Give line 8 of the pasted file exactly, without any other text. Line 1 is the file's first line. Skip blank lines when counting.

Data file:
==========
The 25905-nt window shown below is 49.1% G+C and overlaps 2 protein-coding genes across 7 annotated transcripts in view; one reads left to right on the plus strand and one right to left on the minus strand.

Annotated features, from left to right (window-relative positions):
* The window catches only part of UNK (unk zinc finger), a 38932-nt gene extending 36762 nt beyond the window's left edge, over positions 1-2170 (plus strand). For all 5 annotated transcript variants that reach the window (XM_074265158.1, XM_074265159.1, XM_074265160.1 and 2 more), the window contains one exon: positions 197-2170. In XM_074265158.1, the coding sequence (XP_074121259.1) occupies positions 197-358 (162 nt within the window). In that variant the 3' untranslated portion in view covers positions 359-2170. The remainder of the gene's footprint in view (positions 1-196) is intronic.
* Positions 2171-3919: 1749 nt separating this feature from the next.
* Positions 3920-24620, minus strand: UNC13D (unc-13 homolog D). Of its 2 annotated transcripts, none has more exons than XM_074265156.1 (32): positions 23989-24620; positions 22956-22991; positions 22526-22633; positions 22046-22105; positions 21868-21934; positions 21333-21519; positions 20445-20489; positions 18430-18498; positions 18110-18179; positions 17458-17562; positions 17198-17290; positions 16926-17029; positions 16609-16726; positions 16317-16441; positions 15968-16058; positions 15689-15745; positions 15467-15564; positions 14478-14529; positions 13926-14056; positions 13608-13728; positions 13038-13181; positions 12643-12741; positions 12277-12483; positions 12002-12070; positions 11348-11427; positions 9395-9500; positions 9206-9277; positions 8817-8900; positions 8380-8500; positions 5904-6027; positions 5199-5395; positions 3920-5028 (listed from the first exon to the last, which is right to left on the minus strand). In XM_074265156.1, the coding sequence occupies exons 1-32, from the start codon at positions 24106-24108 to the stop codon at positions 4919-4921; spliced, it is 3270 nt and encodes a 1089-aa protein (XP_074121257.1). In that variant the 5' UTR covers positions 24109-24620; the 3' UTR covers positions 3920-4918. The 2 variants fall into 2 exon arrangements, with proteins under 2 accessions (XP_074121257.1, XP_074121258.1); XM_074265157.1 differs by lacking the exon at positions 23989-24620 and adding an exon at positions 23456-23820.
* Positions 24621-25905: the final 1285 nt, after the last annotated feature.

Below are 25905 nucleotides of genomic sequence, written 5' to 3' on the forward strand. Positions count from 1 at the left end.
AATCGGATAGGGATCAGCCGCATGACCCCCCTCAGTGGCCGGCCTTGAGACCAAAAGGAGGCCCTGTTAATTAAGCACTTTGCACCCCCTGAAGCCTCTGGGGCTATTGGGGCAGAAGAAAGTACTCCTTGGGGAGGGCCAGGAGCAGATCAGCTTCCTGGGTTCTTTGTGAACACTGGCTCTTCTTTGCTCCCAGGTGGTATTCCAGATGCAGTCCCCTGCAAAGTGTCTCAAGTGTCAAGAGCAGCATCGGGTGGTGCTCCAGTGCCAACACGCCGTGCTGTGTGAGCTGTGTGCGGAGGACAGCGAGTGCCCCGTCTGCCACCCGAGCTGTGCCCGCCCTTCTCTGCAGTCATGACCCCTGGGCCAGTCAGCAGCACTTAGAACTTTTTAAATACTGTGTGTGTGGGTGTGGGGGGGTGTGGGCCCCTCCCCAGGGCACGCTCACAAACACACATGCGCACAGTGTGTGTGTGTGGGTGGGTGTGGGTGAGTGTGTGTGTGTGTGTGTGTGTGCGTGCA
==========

AATCGGATAGGGATCAGCCGCATGACCCCCCTCAGTGGCCGGCCTTGAGACCAAAAGGAGGCCCTGTTAATTAAGCACTTTGCACCCCCTGAAGCCTCTGGGGCTATTGGGGCAGAAGAAAGTACTCCTTGGGGAGGGCCAGGAGCAGATCAGCTTCCTGGGTTCTTTGTGAACACTGGCTCTTCTTTGCTCCCAGGTGGTATTCCAGATGCAGTCCCCTGCAAAGTGTCTCAAGTGTCAAGAGCAGCATCGGGTGGTGCTCCAGTGCCAACACGCCGTGCTGTGTGAGCTGTGTGCGGAGGACAGCGAGTGCCCCGTCTGCCACCCGAGCTGTGCCCGCCCTTCTCTGCAGTCATGACCCCTGGGCCAGTCAGCAGCACTTAGAACTTTTTAAATACTGTGTGTGTGGGTGTGGGGGGGTGTGGGCCCCTCCCCAGGGCACGCTCACAAACACACATGCGCACAGTGTGTGTGTGTGGGTGGGTGTGGGTGAGTGTGTGTGTGTGTGTGTGTGTGCGTGCA